I didn’t really cut anything from the presentation included below. So, yeah, there’s a lot of slides. It’s (almost) the entire final presentation. I left it pretty much intact because not only 1) I can never edit my own work, but 2) the project is conceived more as a sci-fi narrative of Beijing and it will hopefully make more sense if read in complete order. And you can always just scroll way down to the end for some sweet images. This was for Ed Keller’s SpeedTerritoryCommunication studio, Spring 2009.
quick project description:
Architecture is a system of control predicated on limitations. This project is a study of the existing control systems in Beijing and a projection of how architecture and technology will merge to change not only prisons, but also the urban environment, the social stratification of society. Also addressed are what confinement and freedom will mean in relation to our relationship with how we build our world.
Quick Project Desciption: Airports typically attempt to be all things to all people, resulting in general inefficiency and awkward relationships between program spaces. By seeking new opportunities via trade-offs, for instance a tourist class passenger waiting longer but flying for free, or a business class passenger’s ticket price rises while he waits less in a more luxurious setting, a new circulation map and airport space is created that addresses these disparate groups needs. Optimal relationships between airlines, airport, and users are handled through parametric models and genetic algorithms.
What is the metric for a good design? Or rather, now that parametric modelling allows us to easily create thousands of variations of a given design, how do we chose the “correct” one?
First, Creating a parametric model in catia, whose inputs are optimized through the engineering program modeFrontier with additional structural finite element analysis coming from autodesk’s newly aquired robot. The challenge became how to convert your design position, parti, whatever, into a quantifiable metric that the software can optimize for. For instance, to optimize for material efficiency, you could let the software optimize a shape for maximize volume with minimal surface area. After 3000 designs you’d have a sphere, but things can get very complex fast when you begin optimizing for competing objectives. See our complete studio blog here. Project description…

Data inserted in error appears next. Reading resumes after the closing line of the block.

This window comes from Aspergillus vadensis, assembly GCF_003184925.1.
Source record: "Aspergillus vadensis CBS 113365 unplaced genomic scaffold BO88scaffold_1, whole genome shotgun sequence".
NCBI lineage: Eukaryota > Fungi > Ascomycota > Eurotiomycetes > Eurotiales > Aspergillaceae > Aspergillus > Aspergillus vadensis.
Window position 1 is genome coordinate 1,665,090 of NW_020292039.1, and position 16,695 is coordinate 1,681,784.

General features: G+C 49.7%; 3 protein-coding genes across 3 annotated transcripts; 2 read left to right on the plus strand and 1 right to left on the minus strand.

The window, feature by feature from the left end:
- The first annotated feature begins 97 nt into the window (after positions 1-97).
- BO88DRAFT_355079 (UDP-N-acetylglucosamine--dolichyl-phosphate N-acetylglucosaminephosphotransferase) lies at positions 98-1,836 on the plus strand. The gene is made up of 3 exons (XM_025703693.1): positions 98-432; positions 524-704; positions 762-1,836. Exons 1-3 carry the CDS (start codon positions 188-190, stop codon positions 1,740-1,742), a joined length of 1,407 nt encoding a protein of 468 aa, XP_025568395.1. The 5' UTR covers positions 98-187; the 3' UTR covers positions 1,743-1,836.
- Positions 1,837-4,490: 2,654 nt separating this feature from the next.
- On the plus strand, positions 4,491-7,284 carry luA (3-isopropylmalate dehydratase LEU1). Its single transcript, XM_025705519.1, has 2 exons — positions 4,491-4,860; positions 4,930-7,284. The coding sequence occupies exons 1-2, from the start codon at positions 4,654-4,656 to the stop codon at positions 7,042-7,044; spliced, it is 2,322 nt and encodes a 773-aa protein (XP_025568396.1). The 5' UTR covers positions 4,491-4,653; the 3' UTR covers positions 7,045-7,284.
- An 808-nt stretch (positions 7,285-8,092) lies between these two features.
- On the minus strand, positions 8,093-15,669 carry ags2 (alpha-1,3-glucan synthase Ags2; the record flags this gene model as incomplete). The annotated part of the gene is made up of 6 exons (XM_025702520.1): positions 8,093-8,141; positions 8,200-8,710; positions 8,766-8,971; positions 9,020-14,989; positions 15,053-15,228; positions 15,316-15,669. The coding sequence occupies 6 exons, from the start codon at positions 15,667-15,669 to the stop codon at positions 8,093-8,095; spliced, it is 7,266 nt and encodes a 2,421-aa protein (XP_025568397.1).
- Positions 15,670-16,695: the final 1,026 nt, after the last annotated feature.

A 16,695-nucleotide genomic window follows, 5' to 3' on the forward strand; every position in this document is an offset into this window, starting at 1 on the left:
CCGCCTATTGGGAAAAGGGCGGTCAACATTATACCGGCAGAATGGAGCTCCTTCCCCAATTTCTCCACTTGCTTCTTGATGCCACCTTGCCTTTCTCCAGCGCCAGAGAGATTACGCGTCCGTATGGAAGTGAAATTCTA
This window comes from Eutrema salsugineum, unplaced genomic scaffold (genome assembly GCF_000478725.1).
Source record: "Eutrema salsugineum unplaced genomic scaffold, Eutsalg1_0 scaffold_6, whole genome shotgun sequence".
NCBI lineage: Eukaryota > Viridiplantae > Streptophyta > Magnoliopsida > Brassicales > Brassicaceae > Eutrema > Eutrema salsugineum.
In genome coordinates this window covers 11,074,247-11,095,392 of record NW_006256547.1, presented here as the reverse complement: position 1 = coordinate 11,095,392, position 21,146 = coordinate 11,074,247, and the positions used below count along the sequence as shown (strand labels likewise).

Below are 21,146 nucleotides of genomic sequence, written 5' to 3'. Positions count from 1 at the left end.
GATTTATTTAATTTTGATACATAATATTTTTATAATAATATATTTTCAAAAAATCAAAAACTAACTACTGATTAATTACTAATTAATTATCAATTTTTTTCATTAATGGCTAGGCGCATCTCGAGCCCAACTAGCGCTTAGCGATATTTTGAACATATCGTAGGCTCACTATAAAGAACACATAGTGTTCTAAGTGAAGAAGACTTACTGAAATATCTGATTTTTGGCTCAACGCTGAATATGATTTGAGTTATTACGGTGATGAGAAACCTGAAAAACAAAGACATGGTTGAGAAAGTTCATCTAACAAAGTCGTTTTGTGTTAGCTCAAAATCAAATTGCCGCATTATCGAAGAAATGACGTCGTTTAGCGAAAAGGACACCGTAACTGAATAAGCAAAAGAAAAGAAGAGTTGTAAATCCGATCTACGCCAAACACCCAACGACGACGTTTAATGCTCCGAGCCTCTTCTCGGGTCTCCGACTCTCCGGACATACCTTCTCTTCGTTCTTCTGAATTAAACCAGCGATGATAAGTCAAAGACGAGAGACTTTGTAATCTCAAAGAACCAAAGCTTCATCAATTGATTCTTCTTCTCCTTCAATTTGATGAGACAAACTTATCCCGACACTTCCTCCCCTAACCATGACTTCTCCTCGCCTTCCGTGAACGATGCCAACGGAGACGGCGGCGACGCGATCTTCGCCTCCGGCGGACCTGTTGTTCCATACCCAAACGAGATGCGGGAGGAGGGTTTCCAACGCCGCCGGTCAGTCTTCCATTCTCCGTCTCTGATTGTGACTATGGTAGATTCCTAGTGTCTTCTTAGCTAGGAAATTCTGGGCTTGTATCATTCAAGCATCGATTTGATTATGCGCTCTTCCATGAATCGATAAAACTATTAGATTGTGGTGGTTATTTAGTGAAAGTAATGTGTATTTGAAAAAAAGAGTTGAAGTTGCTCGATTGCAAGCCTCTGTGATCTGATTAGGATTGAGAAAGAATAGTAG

I was drawn to the metrics of passenger economy and profit. Airports typically attempt to be all things to all people, resulting in general inefficiency and awkward relationships between program spaces and passengers, especially business and tourist class. By seeking new opportunities via tradeoffs, for instance a tourist class passenger waiting longer but flying for free, or a business class passenger’s ticket price rises while creating multiple, separate dedicated entry points that allow shorter waits, a new optimized circulation map presents itself.
Each hanging element is a program + structural column connected by a circulation tube. Within the circulation tube tourist class passengers have the opportunity to fly for free, passing through each commercial program space. One objective is to maximize the length of the tube – thereby allowing more passengers to fly for free maximizing the airports ancillary profits. Another objective is to create an unobstructed space for business class passengers requiring few of the program spaces to touch the ground but rather hang, allowing business class passengers to freely pass through below. The more columns that touch the ground, the more structurally stabe the ceiling space frame becomes, allowing more housing towers above. The program mediates between these competing objectives finding high-performing, unexpected solutions and it becomes the role of the user to rank and chose designs based on desired criteria. Most housing = most columns = fewer business class travellers, etc…
After my final model from last summer was somehow misplaced in the trash, then the compactor where it was crushed into a little cube before being placed in a trash barge a mere 36 hours before the final review, five months later the lazy days of winter break seemed like a good time to rebuild. One of the benefits of digital fabrication is you just have to re-lasercut all the files, though there is a certain level of zen like calm in folding and gluing 300 panels. The modular panels and truss were created in grasshopper, then scripted in rhino to unroll onto sheets.
Quick Project Description: In America, the most active civic space is no longer public plazas or parks, but rather a new typology—“town centers”—Mall/Promenade hybrids of housing, public space, and shopping. This is where people gather, and into each of these places a civic function is inserted—political debate arenas where the viewer is no longer passive but takes an active role in the decision process, and is loudly confronted with a newfound political reality.